Unless you're satisfied with the above, you'll now be looking back at option 1: doing it yourself. Originally, I went with option 2 myself, simply writing my own alternative to g_utf8_collate_key_for_filename() so that I could have options to e.g. enable or not natural order.
But as described, this still isn't entirely satisfying, and eventually I looked back at that former option.
Implementing a comparison function to handle (amongst other things) natural order is relatively easy, since all you need to do is compare numbers as such, instead of looking at their character value.
So I did create my own function, and it offers options for natural order, case sensitivity, and a few things that might be useful when you deal with filenames (e.g. putting dot files first, or mixed).
Because we don't actually "split" the strings in chunks, or because we do it without losing focus the entire string as a whole, we can deal properly with the case described above, where we don't see all those strings as "test" and a number, but a few ones all being "test1" and only for those do we fall back on case sensitivity, and so on.
And if you're dealing with basically English strings, as in mostly made of ASCII characters, it looks perfect. Problems arise when you're in a different locale, and you have things like accents to consider. I'd like to now talk about the solution I found, only I did not found one.
This is quite a complicated thing: With the former option, we fall back on g_utf8_collate_key() which itself just falls back on the good old strxfrm() to handle this. It does the job well, but we can't sneak it to add options, or natural order support.
And having to handle the whole locale-based thing on your own is just too much for me I'm afraid. (Some kind of basic character replacement could be done, e.g. replace all of "é", "ê", "ë", "è", and the others with "e" before comparing. That might give better results for (most?) easy cases, but there will surely be lots of cases where it just doesn't work, so it's really not a solution.)
It's not as easy as it looks, and I don't have a solution, unfortunately. So far here's what I'm gonna go with (for now?) : both options.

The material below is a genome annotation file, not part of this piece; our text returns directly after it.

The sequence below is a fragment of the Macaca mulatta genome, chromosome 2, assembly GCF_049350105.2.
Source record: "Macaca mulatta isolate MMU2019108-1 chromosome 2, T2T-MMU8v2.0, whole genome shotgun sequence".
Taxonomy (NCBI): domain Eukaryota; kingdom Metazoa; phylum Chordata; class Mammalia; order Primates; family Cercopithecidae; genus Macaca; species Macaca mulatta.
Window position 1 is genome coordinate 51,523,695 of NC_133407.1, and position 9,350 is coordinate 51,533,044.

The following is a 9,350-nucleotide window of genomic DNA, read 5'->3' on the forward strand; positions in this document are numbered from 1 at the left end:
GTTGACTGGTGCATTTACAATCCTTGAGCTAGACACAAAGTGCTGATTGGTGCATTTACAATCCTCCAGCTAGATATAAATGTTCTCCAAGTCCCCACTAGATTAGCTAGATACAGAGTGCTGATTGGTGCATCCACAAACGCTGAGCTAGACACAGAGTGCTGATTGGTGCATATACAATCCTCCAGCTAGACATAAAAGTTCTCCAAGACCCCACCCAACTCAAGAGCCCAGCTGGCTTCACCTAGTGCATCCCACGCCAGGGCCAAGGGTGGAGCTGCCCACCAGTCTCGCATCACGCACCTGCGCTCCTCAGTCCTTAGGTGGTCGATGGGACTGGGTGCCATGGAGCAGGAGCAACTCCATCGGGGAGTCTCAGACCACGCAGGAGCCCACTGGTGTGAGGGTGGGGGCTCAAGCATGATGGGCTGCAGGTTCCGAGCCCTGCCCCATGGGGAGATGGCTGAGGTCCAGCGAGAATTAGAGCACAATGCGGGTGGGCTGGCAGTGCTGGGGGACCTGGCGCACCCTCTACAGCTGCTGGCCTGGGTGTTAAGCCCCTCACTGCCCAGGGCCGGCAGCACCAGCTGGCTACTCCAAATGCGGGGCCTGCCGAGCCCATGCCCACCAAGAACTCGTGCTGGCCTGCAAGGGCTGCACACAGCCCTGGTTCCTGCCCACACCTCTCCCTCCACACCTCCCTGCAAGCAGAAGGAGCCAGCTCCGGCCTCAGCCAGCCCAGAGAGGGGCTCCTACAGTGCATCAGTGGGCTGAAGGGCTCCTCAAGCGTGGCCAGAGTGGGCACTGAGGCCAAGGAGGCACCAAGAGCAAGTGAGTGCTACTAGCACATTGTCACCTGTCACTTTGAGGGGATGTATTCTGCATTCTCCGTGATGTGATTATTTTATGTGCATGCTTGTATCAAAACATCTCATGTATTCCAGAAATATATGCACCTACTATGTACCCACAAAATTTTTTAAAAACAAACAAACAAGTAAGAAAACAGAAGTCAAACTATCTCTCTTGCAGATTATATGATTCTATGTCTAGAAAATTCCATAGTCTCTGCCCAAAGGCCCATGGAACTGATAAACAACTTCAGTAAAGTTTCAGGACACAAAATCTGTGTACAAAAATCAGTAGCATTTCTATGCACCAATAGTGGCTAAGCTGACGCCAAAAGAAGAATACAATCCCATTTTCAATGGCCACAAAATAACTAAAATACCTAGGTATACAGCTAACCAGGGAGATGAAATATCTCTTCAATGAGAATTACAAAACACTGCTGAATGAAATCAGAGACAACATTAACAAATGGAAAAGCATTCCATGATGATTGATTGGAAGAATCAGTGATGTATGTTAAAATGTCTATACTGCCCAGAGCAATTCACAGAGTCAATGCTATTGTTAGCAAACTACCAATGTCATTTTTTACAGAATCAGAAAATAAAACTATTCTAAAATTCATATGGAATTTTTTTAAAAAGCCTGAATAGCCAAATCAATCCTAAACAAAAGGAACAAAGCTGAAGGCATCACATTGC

It helps that I did do both already, I guess, but I just don't see one as clearly better than the other, it might just depend on what you need and which files/strings you're dealing with.
Using the collate key functions from GLib will probably give results that are pretty good most of the times, where using my own implementation of the natural sort order might give better results unless you're using a locale that isn't ASCII oriented, basically.
Anyways, that's what I gathered from my looking into this, hopefully this may have been helpful to some of you.
Natural Sorting utility
In case you are yourself dealing with this, or looking for a solution, let me share with you my implementation of the natural sort order. As I said, it's not locale-based, but it does support natural order, if strings are otherwise equal, it will use the number of leading zeros (strings with less come first, just like shorter strings come first).
In the case of case-insensitive comparison, if strings are equals then the result of case-sensitive comparison will be returned, to keep order predictable.
As I said, I'm mostly dealing with filenames myself, so there are also a couple of options that probably don't make sense outside of this, e.g. having strings starting with a dot listed first, or have them mixed together (instead of the default, which would have them between strings starting with numbers and those starting with (upper case) letters).
I'm not gonna bore you with the code here, it's on github as part of a little utility: natsort
It's a small CLI tool that will take strings from its standard input, sort them based on specified options (if any), and print them on its standard output. (And while I said I was working with GLib, this is actually not dependent on GLib.)
Have fun with all this, and if you do implement/have a better solution, as in one that both does what natsort does, but also supports locale-based comparisons, please let me know!